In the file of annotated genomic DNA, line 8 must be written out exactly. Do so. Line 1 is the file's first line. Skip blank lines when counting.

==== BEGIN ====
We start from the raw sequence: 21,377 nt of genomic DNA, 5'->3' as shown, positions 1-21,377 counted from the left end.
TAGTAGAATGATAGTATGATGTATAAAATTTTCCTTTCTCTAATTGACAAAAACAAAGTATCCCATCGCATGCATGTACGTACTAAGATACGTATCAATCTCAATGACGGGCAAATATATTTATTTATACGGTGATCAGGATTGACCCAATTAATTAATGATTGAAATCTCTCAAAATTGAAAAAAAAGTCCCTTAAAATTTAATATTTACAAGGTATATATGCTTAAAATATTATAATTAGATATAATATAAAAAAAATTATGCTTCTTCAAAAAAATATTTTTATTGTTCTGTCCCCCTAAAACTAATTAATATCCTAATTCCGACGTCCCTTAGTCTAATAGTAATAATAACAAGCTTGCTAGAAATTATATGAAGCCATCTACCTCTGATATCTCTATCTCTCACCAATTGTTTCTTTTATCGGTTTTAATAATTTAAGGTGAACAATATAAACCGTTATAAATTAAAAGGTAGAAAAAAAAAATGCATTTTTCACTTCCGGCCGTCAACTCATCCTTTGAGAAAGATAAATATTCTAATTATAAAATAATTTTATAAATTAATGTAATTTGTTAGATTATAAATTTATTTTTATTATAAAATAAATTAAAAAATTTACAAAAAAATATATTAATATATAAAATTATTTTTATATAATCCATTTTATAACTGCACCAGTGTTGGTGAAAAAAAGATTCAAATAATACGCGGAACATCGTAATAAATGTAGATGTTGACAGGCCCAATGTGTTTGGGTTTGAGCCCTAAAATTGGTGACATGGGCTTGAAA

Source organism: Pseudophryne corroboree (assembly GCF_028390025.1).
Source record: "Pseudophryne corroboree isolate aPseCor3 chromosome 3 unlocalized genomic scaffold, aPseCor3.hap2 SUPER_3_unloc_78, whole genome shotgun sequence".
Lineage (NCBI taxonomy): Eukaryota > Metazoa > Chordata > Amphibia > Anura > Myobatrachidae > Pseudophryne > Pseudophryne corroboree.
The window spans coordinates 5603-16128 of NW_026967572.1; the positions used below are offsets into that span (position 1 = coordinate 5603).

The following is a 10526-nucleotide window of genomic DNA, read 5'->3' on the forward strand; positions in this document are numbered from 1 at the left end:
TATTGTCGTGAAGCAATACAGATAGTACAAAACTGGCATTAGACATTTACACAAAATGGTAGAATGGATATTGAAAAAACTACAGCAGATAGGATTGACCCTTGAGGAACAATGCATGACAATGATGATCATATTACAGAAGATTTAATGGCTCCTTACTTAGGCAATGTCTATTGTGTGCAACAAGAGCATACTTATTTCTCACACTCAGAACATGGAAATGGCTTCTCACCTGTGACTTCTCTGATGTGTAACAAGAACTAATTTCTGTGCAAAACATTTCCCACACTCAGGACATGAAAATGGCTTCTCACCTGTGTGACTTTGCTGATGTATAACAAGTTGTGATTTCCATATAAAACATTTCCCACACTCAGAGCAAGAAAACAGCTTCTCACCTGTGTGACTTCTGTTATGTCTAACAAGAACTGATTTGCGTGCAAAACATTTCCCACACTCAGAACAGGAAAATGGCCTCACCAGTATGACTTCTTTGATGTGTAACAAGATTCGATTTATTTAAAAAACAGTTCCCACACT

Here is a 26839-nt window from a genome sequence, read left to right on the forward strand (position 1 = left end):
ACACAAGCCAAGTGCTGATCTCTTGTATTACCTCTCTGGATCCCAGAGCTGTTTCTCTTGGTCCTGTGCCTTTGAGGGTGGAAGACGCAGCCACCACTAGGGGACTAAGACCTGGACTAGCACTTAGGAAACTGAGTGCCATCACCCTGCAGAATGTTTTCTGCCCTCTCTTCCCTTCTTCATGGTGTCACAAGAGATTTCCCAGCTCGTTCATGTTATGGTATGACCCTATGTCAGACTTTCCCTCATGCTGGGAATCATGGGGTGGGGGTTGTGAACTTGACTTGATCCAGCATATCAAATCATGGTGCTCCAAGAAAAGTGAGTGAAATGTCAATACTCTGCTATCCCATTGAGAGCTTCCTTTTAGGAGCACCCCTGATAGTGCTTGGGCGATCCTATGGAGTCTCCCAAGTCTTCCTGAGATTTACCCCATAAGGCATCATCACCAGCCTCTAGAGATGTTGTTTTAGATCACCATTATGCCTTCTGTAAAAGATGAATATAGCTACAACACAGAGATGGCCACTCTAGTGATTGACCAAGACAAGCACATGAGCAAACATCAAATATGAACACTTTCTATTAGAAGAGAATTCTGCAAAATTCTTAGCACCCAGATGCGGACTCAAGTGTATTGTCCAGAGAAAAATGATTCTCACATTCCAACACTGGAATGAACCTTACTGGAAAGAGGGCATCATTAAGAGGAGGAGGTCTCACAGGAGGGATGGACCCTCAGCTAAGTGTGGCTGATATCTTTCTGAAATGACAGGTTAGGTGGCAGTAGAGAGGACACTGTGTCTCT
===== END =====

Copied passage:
TATTGTCGTGAAGCAATACAGATAGTACAAAACTGGCATTAGACATTTACACAAAATGGTAGAATGGATATTGAAAAAACTACAGCAGATAGGATTGACCCTTGAGGAACAATGCATGACAATGATGATCATATTACAGAAGATTTAATGGCTCCTTACTTAGGCAATGTCTATTGTGTGCAACAAGAGCATACTTATTTCTCACACTCAGAACATGGAAATGGCTTCTCACCTGTGACTTCTCTGATGTGTAACAAGAACTAATTTCTGTGCAAAACATTTCCCACACTCAGGACATGAAAATGGCTTCTCACCTGTGTGACTTTGCTGATGTATAACAAGTTGTGATTTCCATATAAAACATTTCCCACACTCAGAGCAAGAAAACAGCTTCTCACCTGTGTGACTTCTGTTATGTCTAACAAGAACTGATTTGCGTGCAAAACATTTCCCACACTCAGAACAGGAAAATGGCCTCACCAGTATGACTTCTTTGATGTGTAACAAGATTCGATTTATTTAAAAAACAGTTCCCACACT